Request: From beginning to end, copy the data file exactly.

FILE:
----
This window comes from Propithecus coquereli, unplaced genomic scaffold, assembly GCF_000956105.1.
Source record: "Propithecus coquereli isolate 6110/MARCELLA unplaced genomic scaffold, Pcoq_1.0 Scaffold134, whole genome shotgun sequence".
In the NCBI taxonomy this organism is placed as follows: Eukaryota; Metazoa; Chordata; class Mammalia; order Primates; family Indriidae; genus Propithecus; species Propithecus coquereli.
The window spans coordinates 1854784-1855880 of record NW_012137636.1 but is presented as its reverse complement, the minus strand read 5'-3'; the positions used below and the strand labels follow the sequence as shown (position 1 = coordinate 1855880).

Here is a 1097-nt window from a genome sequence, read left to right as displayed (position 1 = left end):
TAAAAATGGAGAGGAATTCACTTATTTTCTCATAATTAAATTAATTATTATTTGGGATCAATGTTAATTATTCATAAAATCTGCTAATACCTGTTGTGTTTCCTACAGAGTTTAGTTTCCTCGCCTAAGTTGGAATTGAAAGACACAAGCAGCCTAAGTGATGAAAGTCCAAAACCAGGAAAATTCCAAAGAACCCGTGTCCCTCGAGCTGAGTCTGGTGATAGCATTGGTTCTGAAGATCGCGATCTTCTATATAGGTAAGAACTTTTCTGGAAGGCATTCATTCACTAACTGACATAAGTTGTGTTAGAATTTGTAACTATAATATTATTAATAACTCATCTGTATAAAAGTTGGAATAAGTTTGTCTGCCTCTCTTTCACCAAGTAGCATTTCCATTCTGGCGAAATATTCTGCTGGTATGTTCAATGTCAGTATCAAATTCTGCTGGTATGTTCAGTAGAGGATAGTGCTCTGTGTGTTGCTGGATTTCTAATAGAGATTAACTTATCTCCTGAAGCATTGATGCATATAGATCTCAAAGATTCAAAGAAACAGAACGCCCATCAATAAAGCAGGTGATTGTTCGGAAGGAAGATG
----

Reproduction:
This window comes from Propithecus coquereli, unplaced genomic scaffold, assembly GCF_000956105.1.
Source record: "Propithecus coquereli isolate 6110/MARCELLA unplaced genomic scaffold, Pcoq_1.0 Scaffold134, whole genome shotgun sequence".
In the NCBI taxonomy this organism is placed as follows: Eukaryota; Metazoa; Chordata; class Mammalia; order Primates; family Indriidae; genus Propithecus; species Propithecus coquereli.
The window spans coordinates 1854784-1855880 of record NW_012137636.1 but is presented as its reverse complement, the minus strand read 5'-3'; the positions used below and the strand labels follow the sequence as shown (position 1 = coordinate 1855880).

Here is a 1097-nt window from a genome sequence, read left to right as displayed (position 1 = left end):
TAAAAATGGAGAGGAATTCACTTATTTTCTCATAATTAAATTAATTATTATTTGGGATCAATGTTAATTATTCATAAAATCTGCTAATACCTGTTGTGTTTCCTACAGAGTTTAGTTTCCTCGCCTAAGTTGGAATTGAAAGACACAAGCAGCCTAAGTGATGAAAGTCCAAAACCAGGAAAATTCCAAAGAACCCGTGTCCCTCGAGCTGAGTCTGGTGATAGCATTGGTTCTGAAGATCGCGATCTTCTATATAGGTAAGAACTTTTCTGGAAGGCATTCATTCACTAACTGACATAAGTTGTGTTAGAATTTGTAACTATAATATTATTAATAACTCATCTGTATAAAAGTTGGAATAAGTTTGTCTGCCTCTCTTTCACCAAGTAGCATTTCCATTCTGGCGAAATATTCTGCTGGTATGTTCAATGTCAGTATCAAATTCTGCTGGTATGTTCAGTAGAGGATAGTGCTCTGTGTGTTGCTGGATTTCTAATAGAGATTAACTTATCTCCTGAAGCATTGATGCATATAGATCTCAAAGATTCAAAGAAACAGAACGCCCATCAATAAAGCAGGTGATTGTTCGGAAGGAAGATG